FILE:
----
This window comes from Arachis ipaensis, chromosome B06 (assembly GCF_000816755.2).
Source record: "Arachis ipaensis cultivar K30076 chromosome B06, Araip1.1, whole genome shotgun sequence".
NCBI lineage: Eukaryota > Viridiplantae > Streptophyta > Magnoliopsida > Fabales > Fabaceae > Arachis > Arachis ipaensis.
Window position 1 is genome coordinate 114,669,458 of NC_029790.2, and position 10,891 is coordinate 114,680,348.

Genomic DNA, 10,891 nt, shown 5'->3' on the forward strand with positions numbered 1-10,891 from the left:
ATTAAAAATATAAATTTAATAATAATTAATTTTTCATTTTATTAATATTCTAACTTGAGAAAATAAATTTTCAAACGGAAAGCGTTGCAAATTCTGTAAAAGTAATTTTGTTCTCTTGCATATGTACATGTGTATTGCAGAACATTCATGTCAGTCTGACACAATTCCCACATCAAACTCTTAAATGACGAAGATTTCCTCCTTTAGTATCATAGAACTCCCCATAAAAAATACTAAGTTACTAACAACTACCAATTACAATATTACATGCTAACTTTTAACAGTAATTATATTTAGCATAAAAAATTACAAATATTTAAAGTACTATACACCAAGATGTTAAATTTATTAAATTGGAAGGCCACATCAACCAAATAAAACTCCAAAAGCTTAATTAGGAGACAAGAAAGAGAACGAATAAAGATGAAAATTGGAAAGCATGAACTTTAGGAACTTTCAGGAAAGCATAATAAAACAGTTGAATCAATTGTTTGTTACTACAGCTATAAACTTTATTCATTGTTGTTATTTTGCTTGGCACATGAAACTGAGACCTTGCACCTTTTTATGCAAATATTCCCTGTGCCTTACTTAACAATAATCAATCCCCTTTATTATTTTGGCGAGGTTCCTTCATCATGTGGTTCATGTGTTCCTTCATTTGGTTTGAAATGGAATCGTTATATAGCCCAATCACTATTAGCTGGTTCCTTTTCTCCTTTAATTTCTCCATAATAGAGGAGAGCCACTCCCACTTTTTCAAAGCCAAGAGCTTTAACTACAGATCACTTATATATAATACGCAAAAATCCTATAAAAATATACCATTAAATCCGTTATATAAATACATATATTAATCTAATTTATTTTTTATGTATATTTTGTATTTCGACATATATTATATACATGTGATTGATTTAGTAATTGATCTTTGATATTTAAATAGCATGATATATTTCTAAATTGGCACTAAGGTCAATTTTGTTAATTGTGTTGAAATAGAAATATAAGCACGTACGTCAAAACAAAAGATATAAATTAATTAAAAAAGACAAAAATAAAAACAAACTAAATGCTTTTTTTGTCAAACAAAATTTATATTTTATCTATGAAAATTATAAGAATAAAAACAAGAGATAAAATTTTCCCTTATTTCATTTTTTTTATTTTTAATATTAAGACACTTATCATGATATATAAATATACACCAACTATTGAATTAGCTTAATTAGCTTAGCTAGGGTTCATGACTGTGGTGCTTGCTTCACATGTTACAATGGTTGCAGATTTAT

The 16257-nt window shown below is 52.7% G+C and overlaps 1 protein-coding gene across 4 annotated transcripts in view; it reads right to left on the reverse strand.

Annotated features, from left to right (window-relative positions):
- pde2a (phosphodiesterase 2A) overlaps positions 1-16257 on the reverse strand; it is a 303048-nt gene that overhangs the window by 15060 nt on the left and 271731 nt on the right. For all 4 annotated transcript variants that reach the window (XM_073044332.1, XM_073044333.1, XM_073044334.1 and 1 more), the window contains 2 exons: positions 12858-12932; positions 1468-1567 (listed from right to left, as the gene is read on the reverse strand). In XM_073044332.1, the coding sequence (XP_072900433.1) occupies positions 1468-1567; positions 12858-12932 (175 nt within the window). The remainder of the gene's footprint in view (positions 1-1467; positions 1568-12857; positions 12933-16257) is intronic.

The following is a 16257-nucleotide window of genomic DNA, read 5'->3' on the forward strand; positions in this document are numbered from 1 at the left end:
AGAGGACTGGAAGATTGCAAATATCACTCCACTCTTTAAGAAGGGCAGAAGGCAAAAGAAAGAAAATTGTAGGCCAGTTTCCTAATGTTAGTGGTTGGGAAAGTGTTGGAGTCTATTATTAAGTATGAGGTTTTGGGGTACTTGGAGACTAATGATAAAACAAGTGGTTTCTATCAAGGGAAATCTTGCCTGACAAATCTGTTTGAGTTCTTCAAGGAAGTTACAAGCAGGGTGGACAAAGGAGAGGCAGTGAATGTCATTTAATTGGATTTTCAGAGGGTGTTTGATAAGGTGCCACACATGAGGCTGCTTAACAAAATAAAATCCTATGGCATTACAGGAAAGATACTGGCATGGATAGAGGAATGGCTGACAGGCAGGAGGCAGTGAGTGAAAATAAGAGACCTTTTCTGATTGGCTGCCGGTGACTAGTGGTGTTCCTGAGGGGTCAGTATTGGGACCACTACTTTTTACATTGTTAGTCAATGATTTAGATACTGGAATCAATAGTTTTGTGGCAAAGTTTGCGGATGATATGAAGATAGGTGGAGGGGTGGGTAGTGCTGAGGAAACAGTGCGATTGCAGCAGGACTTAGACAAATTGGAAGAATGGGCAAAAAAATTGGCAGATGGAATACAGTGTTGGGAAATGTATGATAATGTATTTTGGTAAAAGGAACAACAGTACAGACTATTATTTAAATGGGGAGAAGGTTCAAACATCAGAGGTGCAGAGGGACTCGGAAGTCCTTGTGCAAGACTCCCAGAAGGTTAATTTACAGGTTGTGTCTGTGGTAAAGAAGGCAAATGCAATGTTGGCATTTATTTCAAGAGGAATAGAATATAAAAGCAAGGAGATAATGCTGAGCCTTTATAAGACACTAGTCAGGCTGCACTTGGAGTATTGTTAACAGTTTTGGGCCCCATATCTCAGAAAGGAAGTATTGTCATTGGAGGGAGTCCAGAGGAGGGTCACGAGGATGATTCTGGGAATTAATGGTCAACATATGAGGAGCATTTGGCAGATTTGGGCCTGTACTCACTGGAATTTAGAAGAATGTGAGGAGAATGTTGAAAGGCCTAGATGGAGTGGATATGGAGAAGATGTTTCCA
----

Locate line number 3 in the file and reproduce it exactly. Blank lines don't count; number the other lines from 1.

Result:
NCBI lineage: Eukaryota > Viridiplantae > Streptophyta > Magnoliopsida > Fabales > Fabaceae > Arachis > Arachis ipaensis.